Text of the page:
A couple of years ago, I started to lead climb at my rock gym (climb up a wall, clipping the rope as you go), and in a sheer bout of frustration at my failure to get a few moves right, I looked it up on YouTube to see if anyone had posted tips or tricks. Down the YouTube rabbit hole I went, and discovered that rock climbing has international competitions and world cups. Lead climbing and bouldering have their own yearly series, traveling around the world to different locations and competing in front of huge crowds...
...wait, WHAT? Really? This is a thing?
It's definitely a thing. Turns out, it's totally my thing.
I've never really been an especially sportsy kind of girl. I do love watching live basketball, and I went to a Green Bay Packers game that one time in DECEMBER in their home stadium (the word "blistering" doesn't even begin to describe how cold it was, and the locals were actually tailgating in 10 below zero, bless them), but I don't tend to follow things unless my Blazers are doing really well. I like watching the Olympics, but mostly for ice skating and downhill skiing.
Here was this new sport that totally spoke to me. Challenging, unpredictable, hard as hell, and amazing to watch, I immediately fell in love with the athletes and routes and crowds at these IFSC competitions. Rock climbing is somewhat like playing chess against yourself--your body with and against your brain, with and against the wall.
Last year, I decided that I'd go to the 2016 bouldering competition in Vail, Colorado, the only US stop on the tour, so I could see it in person and photograph it. I requested and received Media credentials, allowing me into the "mix zone" in front of the main audience, where the climbing teams and non-officially-IFSC media stand.
Last week, I hopped on a plane to Denver, took a shuttle up to Vail, and began two days of utterly-exhilarating, totally-nerdy photography as I finally got to watch world champions on a bouldering wall, maybe 20 feet in front of me. The competition was hosted at the GoPro Mountain Games, full of amazing outdoor athletic events and competitions like kayaking and slacklining and running, and best of all, Dock Dogs. If you've never seen dog after dog jumping into a big pool, being judged on height and distance, you're missing out. That is a LOT of happiness.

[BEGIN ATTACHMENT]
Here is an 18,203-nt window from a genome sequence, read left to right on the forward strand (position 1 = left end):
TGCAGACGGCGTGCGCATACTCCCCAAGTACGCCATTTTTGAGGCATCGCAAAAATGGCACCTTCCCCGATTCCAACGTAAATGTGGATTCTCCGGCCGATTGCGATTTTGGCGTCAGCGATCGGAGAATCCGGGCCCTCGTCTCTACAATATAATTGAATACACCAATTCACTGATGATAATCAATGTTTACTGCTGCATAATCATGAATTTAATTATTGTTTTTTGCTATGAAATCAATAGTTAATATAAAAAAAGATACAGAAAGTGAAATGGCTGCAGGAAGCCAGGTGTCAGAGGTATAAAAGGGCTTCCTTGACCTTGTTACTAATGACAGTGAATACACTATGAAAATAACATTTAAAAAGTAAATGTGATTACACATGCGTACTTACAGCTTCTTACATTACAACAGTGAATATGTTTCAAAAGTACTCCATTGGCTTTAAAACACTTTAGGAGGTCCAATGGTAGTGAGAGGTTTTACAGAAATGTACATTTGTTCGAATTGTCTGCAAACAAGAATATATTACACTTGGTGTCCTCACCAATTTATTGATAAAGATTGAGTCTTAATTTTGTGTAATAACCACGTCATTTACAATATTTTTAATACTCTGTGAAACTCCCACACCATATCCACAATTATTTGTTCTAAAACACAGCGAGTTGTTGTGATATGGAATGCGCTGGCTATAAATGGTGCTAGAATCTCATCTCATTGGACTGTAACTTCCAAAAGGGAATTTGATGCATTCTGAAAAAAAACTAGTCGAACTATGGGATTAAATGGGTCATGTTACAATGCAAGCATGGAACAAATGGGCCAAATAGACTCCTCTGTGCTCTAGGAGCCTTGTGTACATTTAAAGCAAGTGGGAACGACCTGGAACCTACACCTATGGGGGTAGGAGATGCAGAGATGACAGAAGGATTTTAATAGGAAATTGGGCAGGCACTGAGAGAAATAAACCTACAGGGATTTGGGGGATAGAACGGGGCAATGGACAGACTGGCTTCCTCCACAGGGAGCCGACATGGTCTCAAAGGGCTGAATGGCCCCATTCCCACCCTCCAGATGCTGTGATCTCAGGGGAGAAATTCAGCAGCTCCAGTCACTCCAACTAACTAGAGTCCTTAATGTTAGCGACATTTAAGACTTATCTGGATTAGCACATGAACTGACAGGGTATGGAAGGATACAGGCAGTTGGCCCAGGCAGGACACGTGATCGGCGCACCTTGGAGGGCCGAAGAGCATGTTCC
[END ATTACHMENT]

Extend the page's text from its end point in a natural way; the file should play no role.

Competition is just... different in climbing. It's fierce, but it's also very personal--doing your best on that day in those conditions on those holds. There are days when you're just "off", when you can't climb at your best--and when someone else is having a perfect "on" day, you don't win. I have never seen such a supportive community of athletes, across countries, sexes, ages, and abilities. The climbers watching, because they missed out on semi-finals or finals, cheer and shout and clap loudly for those who made it. The unceasing, violent support is goosebump-causing, and you can't help but feel the energy pouring out from the audience.
I had a BLAST. I met and stood next to climbers I'd watched take medal after medal, I got autographs from Shauna Coxsey and Anna Stöhr and Jan Hojer and Sean McColl, I photographed wild swings and emotional tops and weird body positions, I stood in the backstage areas and photographed the climbers as they prepared to come out and do their routes, I overheard climbing teams discussing the routes and climbers. I ended up covered in chalk dust and pollen from the trees. Every moment was so vivid and exciting--I felt like a little girl, having the time of my life.
Here are some postcards from my adventures in Vail. Enjoy! And hey, if you want to try watching my favorite nerdy sport, check out the video coverage from that day.